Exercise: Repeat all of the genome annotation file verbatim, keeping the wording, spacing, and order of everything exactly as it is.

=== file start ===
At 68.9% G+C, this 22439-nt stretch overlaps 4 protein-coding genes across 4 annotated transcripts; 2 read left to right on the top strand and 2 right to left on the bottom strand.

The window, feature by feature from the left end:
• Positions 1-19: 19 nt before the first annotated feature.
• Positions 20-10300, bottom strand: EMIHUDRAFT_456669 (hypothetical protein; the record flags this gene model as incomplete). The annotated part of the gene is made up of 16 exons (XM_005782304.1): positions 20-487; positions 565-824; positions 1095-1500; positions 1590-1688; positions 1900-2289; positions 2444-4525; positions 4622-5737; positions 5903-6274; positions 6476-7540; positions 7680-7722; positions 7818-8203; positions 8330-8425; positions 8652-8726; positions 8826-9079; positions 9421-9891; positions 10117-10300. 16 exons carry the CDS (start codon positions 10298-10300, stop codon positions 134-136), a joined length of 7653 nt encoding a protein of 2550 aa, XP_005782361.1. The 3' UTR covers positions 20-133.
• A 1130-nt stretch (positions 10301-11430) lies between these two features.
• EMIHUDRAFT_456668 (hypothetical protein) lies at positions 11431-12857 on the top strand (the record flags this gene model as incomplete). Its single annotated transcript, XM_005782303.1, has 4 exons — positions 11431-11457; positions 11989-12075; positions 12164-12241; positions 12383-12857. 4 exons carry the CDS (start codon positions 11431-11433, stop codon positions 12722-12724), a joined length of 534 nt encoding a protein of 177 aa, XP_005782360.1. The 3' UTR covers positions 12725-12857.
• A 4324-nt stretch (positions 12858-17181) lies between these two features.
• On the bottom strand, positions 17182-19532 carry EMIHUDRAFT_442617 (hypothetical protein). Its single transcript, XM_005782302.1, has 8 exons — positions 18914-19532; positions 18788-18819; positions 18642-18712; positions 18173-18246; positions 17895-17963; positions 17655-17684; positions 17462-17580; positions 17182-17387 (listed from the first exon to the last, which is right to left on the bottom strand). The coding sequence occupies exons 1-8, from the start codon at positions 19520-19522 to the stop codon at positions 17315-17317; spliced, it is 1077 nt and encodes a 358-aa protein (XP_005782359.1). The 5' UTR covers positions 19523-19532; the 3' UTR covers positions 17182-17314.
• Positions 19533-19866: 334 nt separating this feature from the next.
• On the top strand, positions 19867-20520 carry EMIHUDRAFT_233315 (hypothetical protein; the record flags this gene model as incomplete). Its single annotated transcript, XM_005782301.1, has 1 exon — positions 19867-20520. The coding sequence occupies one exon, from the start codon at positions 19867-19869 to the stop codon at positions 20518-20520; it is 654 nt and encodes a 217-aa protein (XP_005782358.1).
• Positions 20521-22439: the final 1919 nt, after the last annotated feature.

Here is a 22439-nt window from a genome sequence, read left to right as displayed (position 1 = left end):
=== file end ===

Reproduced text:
At 68.9% G+C, this 22439-nt stretch overlaps 4 protein-coding genes across 4 annotated transcripts; 2 read left to right on the top strand and 2 right to left on the bottom strand.

The window, feature by feature from the left end:
• Positions 1-19: 19 nt before the first annotated feature.
• Positions 20-10300, bottom strand: EMIHUDRAFT_456669 (hypothetical protein; the record flags this gene model as incomplete). The annotated part of the gene is made up of 16 exons (XM_005782304.1): positions 20-487; positions 565-824; positions 1095-1500; positions 1590-1688; positions 1900-2289; positions 2444-4525; positions 4622-5737; positions 5903-6274; positions 6476-7540; positions 7680-7722; positions 7818-8203; positions 8330-8425; positions 8652-8726; positions 8826-9079; positions 9421-9891; positions 10117-10300. 16 exons carry the CDS (start codon positions 10298-10300, stop codon positions 134-136), a joined length of 7653 nt encoding a protein of 2550 aa, XP_005782361.1. The 3' UTR covers positions 20-133.
• A 1130-nt stretch (positions 10301-11430) lies between these two features.
• EMIHUDRAFT_456668 (hypothetical protein) lies at positions 11431-12857 on the top strand (the record flags this gene model as incomplete). Its single annotated transcript, XM_005782303.1, has 4 exons — positions 11431-11457; positions 11989-12075; positions 12164-12241; positions 12383-12857. 4 exons carry the CDS (start codon positions 11431-11433, stop codon positions 12722-12724), a joined length of 534 nt encoding a protein of 177 aa, XP_005782360.1. The 3' UTR covers positions 12725-12857.
• A 4324-nt stretch (positions 12858-17181) lies between these two features.
• On the bottom strand, positions 17182-19532 carry EMIHUDRAFT_442617 (hypothetical protein). Its single transcript, XM_005782302.1, has 8 exons — positions 18914-19532; positions 18788-18819; positions 18642-18712; positions 18173-18246; positions 17895-17963; positions 17655-17684; positions 17462-17580; positions 17182-17387 (listed from the first exon to the last, which is right to left on the bottom strand). The coding sequence occupies exons 1-8, from the start codon at positions 19520-19522 to the stop codon at positions 17315-17317; spliced, it is 1077 nt and encodes a 358-aa protein (XP_005782359.1). The 5' UTR covers positions 19523-19532; the 3' UTR covers positions 17182-17314.
• Positions 19533-19866: 334 nt separating this feature from the next.
• On the top strand, positions 19867-20520 carry EMIHUDRAFT_233315 (hypothetical protein; the record flags this gene model as incomplete). Its single annotated transcript, XM_005782301.1, has 1 exon — positions 19867-20520. The coding sequence occupies one exon, from the start codon at positions 19867-19869 to the stop codon at positions 20518-20520; it is 654 nt and encodes a 217-aa protein (XP_005782358.1).
• Positions 20521-22439: the final 1919 nt, after the last annotated feature.

Here is a 22439-nt window from a genome sequence, read left to right as displayed (position 1 = left end):